Image Credit: Deborah S. taken in the Ironwood Forest National Monument, AZ
One of the true corsairs, the Western Corsair is an efficient assassin that does its best work at night.
A Western Corsair is a type of Assassin Bug, and it has a long fang or beak tucked under its ant-like head. This fang is used to stab insect prey, but if roughly handled by a human, it may use it to inflict a painful wound that can last for days. The long antennae bend close to the head. The orange-red color of the head and thorax distinguish it from other related Corsairs which have a black head and thorax. The front pair of legs are a bit thicker than the others. A large yellow dot sits in a black area on each wing. When both wings are closed over each other, the yellow dots align and look like a single spot. The sides of the abdomen are visible when wings are closed tightly like this, and a black and yellow checkered pattern can be seen on the slightly flared outer edges.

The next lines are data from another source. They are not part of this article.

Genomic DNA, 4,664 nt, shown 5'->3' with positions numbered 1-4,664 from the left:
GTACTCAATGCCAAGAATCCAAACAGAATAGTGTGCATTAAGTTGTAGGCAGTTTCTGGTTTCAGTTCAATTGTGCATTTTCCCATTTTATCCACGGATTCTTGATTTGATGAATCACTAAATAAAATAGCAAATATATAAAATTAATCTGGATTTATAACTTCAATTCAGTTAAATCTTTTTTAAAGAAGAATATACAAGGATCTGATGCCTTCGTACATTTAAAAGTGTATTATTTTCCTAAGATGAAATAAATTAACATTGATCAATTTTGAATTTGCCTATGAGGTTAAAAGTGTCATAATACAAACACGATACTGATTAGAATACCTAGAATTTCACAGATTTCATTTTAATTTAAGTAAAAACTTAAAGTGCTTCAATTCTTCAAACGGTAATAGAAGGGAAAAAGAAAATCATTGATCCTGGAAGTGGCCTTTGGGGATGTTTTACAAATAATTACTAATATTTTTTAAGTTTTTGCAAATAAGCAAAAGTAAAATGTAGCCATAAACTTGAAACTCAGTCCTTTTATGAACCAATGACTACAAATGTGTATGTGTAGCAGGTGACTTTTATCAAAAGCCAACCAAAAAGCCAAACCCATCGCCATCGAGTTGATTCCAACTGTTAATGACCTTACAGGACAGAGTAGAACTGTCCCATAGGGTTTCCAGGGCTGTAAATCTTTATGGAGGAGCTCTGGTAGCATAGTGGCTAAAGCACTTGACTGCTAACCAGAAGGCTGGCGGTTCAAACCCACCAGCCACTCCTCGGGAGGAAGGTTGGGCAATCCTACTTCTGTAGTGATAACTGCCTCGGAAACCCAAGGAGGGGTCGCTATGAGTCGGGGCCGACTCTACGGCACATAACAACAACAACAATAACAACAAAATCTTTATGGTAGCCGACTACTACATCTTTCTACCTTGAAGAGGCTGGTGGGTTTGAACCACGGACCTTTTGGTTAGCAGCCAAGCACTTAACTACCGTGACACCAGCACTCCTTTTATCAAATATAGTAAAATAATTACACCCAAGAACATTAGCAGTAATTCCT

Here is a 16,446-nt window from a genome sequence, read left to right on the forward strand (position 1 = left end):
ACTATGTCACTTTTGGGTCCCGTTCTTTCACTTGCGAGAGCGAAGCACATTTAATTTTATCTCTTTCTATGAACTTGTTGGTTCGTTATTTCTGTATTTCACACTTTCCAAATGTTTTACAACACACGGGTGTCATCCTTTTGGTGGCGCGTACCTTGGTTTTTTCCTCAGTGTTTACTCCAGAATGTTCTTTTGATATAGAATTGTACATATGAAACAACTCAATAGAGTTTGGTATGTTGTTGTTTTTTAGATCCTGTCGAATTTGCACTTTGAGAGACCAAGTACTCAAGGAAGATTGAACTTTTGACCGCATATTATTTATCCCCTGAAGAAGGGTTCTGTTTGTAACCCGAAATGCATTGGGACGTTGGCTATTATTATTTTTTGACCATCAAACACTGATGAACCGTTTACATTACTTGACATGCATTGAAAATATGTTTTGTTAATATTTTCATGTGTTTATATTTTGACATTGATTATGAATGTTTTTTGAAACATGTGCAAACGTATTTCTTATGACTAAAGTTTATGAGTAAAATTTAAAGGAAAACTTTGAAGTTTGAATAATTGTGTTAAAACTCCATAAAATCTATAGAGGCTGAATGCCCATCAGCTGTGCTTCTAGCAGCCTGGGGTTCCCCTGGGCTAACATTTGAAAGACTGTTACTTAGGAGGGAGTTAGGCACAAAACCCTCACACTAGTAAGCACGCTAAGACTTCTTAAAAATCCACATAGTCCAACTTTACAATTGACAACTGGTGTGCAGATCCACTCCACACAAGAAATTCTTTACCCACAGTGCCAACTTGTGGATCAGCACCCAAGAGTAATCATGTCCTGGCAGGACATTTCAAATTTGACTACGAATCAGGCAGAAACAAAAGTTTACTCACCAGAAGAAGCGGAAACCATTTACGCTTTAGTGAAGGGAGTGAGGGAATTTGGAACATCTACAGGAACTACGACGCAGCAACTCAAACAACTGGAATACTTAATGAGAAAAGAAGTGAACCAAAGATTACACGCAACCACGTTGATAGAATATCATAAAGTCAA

Its diet consists of a variety of other insects. It tends to remain out of sight during the day by hiding under stones, wood, and other cover. It comes out at night and may be attracted to lighting. Encounters between the Western Corsair and people are more likely to happen during twilight and dusk. Adults are most active from mid-summer through most of autumn.
Scientific Name: Rasahus thoracicus
Size (Adult; Length): 16mm to 20mm (0.62in to 0.78in)
Colors: orange; black; yellow
Descriptors: orange spot; yellow dot; flying; painful; biting; checkered side; black and yellow sides; big biceps
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